Configuring Simple Static Route
Static Routes in Cisco Router
Now we will look at the simplest example to configure static routing given the network topology below. Take note that all IP addressing has been configured. So the only things left to do is to configure static routes.
There are a few check lists before we start the configurations:
(A) Is routing needed? — there are two routers in the network; and LAN1 →LAN2 is 1 hop away; so YES(B) Should we configure static route or dynamic route? — there are only two routers here; static route would give better performance since there is less network overhead; so Static Route it is!(C) How many static routes do we need to configure for full connectivity? Using the formula (2N-2); where N is 2, we know that we need to configure 2 static routes to connect LAN1 and LAN2. Remember, we need to set static route from LAN1->LAN2 and from LAN2->LAN1 (both ways) for full connectivity.
This is the syntax for static route in Cisco IOS. There are only 3 parameters needed.
ip route [destination network address] [destination network mask] [next hop IP]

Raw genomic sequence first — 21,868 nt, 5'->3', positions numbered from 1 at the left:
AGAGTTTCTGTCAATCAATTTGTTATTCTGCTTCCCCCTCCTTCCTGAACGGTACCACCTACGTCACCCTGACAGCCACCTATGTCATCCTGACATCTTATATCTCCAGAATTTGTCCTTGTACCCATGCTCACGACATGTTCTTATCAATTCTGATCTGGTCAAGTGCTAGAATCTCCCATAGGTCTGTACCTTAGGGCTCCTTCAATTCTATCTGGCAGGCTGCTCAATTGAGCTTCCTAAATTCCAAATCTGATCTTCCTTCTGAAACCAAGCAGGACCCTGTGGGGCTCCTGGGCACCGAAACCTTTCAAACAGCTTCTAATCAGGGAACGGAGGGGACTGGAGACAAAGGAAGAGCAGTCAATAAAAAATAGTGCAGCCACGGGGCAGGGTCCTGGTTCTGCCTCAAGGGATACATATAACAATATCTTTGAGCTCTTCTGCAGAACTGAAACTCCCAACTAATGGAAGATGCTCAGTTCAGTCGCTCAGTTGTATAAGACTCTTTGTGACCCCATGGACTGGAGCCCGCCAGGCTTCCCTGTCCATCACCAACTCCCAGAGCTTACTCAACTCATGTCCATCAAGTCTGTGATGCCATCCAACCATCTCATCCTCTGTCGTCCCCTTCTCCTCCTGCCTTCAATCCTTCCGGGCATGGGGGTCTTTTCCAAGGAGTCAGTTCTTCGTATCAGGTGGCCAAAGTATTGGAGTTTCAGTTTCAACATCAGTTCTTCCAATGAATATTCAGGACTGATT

Now we list out all the parameters correspond to each route.
Where to configure? — Configured on Router0
Purpose: to go from LAN1 →LAN2
Destination Network Address: 172.16.1.0/24 (/24 is 255.255.255.0)
Next Hop IP: 10.1.1.2Static Route Command
ip route 172.16.1.0 255.255.255.0 10.1.1.2
Where to configure? — Configured on Router1
Purpose: to go from LAN2 →LAN1
Destination Network Address: 192.168.1.0/24 (/24 is 255.255.255.0)
Next Hop IP: 10.1.1.1Static Route Command
ip route 192.168.1.0 255.255.255.0 10.1.1.1
What is ‘next hop’ explained
One of the useful trick to configure static IP is to spot the next hop of each route quickly. Remember that we need to specify the Next Hop IP as the third parameter in a static route.
Next Hop refers to the next adjacent router that the local router will forwards the packet to in order to reach the destination network. Next Hop IP is the IP address of the interface of this next hop router that is currently facing towards the local router.
We need to see this from the point of view of a router that we are currently configuring. We refers to this router as the local router. In our example, the local router is Router0; and the remote router is Router1.
Suppose that PC1 sends a packet to PC2. This packet will first go to Router0. Then, Router0 will forward it to the next hop router; which is Router1. This packet will arrive at the interface fa1/0 on Router1. Here, the next hop IP is the IP address assigned to the int fa1/0 on Router1 — that is 10.1.1.2.
Note: fa0/0 on Router_1 is not the next hop interface because it is facing towards the internal LAN.